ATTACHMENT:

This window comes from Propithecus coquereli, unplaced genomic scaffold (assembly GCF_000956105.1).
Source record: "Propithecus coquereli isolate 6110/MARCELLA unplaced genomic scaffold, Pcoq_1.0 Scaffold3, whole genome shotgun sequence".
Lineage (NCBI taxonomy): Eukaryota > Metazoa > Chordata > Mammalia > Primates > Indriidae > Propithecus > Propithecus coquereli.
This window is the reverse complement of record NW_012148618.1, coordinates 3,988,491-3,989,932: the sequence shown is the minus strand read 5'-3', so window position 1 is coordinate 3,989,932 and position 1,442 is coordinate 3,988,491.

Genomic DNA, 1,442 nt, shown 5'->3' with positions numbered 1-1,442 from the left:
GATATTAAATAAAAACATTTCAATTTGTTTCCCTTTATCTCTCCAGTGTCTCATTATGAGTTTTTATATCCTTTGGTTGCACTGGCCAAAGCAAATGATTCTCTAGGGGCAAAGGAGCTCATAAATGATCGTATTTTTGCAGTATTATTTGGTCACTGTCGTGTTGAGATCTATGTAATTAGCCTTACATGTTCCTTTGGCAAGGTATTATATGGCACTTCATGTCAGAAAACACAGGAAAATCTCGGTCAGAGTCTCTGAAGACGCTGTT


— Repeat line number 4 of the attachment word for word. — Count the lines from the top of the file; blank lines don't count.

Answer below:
This window is the reverse complement of record NW_012148618.1, coordinates 3,988,491-3,989,932: the sequence shown is the minus strand read 5'-3', so window position 1 is coordinate 3,989,932 and position 1,442 is coordinate 3,988,491.